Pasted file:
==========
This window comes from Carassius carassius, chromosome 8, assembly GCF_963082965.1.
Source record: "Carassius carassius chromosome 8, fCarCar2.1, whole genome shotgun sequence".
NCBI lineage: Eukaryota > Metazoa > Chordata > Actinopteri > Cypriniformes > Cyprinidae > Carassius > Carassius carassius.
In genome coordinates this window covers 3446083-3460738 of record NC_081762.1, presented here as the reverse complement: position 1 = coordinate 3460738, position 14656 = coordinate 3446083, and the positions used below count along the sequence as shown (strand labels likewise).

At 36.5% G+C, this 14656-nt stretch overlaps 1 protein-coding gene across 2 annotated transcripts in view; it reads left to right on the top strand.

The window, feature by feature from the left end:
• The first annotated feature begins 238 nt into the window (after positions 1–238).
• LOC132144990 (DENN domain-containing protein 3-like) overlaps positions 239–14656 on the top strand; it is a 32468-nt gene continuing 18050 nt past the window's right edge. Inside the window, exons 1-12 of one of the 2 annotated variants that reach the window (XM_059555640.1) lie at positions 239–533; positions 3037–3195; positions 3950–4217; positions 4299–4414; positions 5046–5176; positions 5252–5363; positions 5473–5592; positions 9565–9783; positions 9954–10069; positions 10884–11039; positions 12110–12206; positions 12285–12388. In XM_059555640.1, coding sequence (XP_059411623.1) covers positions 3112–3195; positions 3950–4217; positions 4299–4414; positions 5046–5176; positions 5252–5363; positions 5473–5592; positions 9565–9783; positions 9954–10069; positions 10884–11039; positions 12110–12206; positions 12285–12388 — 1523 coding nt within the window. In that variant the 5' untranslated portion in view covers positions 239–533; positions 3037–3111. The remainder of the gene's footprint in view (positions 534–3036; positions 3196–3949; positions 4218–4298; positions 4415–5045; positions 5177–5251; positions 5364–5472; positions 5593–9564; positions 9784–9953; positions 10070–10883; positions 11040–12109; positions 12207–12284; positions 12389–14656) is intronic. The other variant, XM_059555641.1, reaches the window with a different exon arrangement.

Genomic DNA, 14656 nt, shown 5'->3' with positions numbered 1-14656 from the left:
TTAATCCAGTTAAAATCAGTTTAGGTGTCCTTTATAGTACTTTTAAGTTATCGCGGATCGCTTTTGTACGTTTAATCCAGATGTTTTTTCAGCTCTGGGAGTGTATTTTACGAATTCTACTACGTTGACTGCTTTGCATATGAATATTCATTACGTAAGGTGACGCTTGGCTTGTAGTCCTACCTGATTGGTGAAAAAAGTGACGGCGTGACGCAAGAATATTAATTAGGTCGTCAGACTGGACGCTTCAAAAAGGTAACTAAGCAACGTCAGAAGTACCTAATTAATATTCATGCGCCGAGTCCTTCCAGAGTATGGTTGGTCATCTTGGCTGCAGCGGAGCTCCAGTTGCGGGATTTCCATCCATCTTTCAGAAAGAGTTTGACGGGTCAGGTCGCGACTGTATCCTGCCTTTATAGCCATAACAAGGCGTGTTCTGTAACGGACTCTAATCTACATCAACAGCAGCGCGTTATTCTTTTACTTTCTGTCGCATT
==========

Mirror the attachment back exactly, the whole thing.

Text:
This window comes from Carassius carassius, chromosome 8, assembly GCF_963082965.1.
Source record: "Carassius carassius chromosome 8, fCarCar2.1, whole genome shotgun sequence".
NCBI lineage: Eukaryota > Metazoa > Chordata > Actinopteri > Cypriniformes > Cyprinidae > Carassius > Carassius carassius.
In genome coordinates this window covers 3446083-3460738 of record NC_081762.1, presented here as the reverse complement: position 1 = coordinate 3460738, position 14656 = coordinate 3446083, and the positions used below count along the sequence as shown (strand labels likewise).

At 36.5% G+C, this 14656-nt stretch overlaps 1 protein-coding gene across 2 annotated transcripts in view; it reads left to right on the top strand.

The window, feature by feature from the left end:
• The first annotated feature begins 238 nt into the window (after positions 1–238).
• LOC132144990 (DENN domain-containing protein 3-like) overlaps positions 239–14656 on the top strand; it is a 32468-nt gene continuing 18050 nt past the window's right edge. Inside the window, exons 1-12 of one of the 2 annotated variants that reach the window (XM_059555640.1) lie at positions 239–533; positions 3037–3195; positions 3950–4217; positions 4299–4414; positions 5046–5176; positions 5252–5363; positions 5473–5592; positions 9565–9783; positions 9954–10069; positions 10884–11039; positions 12110–12206; positions 12285–12388. In XM_059555640.1, coding sequence (XP_059411623.1) covers positions 3112–3195; positions 3950–4217; positions 4299–4414; positions 5046–5176; positions 5252–5363; positions 5473–5592; positions 9565–9783; positions 9954–10069; positions 10884–11039; positions 12110–12206; positions 12285–12388 — 1523 coding nt within the window. In that variant the 5' untranslated portion in view covers positions 239–533; positions 3037–3111. The remainder of the gene's footprint in view (positions 534–3036; positions 3196–3949; positions 4218–4298; positions 4415–5045; positions 5177–5251; positions 5364–5472; positions 5593–9564; positions 9784–9953; positions 10070–10883; positions 11040–12109; positions 12207–12284; positions 12389–14656) is intronic. The other variant, XM_059555641.1, reaches the window with a different exon arrangement.

Genomic DNA, 14656 nt, shown 5'->3' with positions numbered 1-14656 from the left:
TTAATCCAGTTAAAATCAGTTTAGGTGTCCTTTATAGTACTTTTAAGTTATCGCGGATCGCTTTTGTACGTTTAATCCAGATGTTTTTTCAGCTCTGGGAGTGTATTTTACGAATTCTACTACGTTGACTGCTTTGCATATGAATATTCATTACGTAAGGTGACGCTTGGCTTGTAGTCCTACCTGATTGGTGAAAAAAGTGACGGCGTGACGCAAGAATATTAATTAGGTCGTCAGACTGGACGCTTCAAAAAGGTAACTAAGCAACGTCAGAAGTACCTAATTAATATTCATGCGCCGAGTCCTTCCAGAGTATGGTTGGTCATCTTGGCTGCAGCGGAGCTCCAGTTGCGGGATTTCCATCCATCTTTCAGAAAGAGTTTGACGGGTCAGGTCGCGACTGTATCCTGCCTTTATAGCCATAACAAGGCGTGTTCTGTAACGGACTCTAATCTACATCAACAGCAGCGCGTTATTCTTTTACTTTCTGTCGCATT